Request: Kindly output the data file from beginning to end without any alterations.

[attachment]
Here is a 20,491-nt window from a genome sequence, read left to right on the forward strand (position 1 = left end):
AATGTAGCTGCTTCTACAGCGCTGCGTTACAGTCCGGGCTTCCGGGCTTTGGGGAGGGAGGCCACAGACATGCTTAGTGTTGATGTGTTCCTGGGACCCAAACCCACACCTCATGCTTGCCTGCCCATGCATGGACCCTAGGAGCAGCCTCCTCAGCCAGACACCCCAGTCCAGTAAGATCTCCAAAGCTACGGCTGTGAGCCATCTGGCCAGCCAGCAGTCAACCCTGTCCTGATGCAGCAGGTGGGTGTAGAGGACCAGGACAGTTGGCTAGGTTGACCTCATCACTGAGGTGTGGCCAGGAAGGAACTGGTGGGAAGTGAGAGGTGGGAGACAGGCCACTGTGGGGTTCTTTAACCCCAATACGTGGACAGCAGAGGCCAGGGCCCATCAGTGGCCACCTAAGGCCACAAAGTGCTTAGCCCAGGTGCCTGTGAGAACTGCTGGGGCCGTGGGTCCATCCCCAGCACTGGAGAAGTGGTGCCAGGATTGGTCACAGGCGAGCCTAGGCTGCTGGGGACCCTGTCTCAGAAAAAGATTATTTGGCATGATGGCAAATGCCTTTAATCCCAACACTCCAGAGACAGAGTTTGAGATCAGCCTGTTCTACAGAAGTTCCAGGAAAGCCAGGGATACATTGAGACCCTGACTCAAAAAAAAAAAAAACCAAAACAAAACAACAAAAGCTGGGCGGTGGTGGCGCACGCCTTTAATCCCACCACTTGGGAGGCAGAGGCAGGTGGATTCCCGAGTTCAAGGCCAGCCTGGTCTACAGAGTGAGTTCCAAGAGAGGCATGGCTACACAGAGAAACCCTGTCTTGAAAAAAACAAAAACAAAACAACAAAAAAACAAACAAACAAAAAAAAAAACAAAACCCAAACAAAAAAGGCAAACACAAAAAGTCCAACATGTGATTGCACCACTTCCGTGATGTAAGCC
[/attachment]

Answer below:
Here is a 20,491-nt window from a genome sequence, read left to right on the forward strand (position 1 = left end):
AATGTAGCTGCTTCTACAGCGCTGCGTTACAGTCCGGGCTTCCGGGCTTTGGGGAGGGAGGCCACAGACATGCTTAGTGTTGATGTGTTCCTGGGACCCAAACCCACACCTCATGCTTGCCTGCCCATGCATGGACCCTAGGAGCAGCCTCCTCAGCCAGACACCCCAGTCCAGTAAGATCTCCAAAGCTACGGCTGTGAGCCATCTGGCCAGCCAGCAGTCAACCCTGTCCTGATGCAGCAGGTGGGTGTAGAGGACCAGGACAGTTGGCTAGGTTGACCTCATCACTGAGGTGTGGCCAGGAAGGAACTGGTGGGAAGTGAGAGGTGGGAGACAGGCCACTGTGGGGTTCTTTAACCCCAATACGTGGACAGCAGAGGCCAGGGCCCATCAGTGGCCACCTAAGGCCACAAAGTGCTTAGCCCAGGTGCCTGTGAGAACTGCTGGGGCCGTGGGTCCATCCCCAGCACTGGAGAAGTGGTGCCAGGATTGGTCACAGGCGAGCCTAGGCTGCTGGGGACCCTGTCTCAGAAAAAGATTATTTGGCATGATGGCAAATGCCTTTAATCCCAACACTCCAGAGACAGAGTTTGAGATCAGCCTGTTCTACAGAAGTTCCAGGAAAGCCAGGGATACATTGAGACCCTGACTCAAAAAAAAAAAAAACCAAAACAAAACAACAAAAGCTGGGCGGTGGTGGCGCACGCCTTTAATCCCACCACTTGGGAGGCAGAGGCAGGTGGATTCCCGAGTTCAAGGCCAGCCTGGTCTACAGAGTGAGTTCCAAGAGAGGCATGGCTACACAGAGAAACCCTGTCTTGAAAAAAACAAAAACAAAACAACAAAAAAACAAACAAACAAAAAAAAAAACAAAACCCAAACAAAAAAGGCAAACACAAAAAGTCCAACATGTGATTGCACCACTTCCGTGATGTAAGCC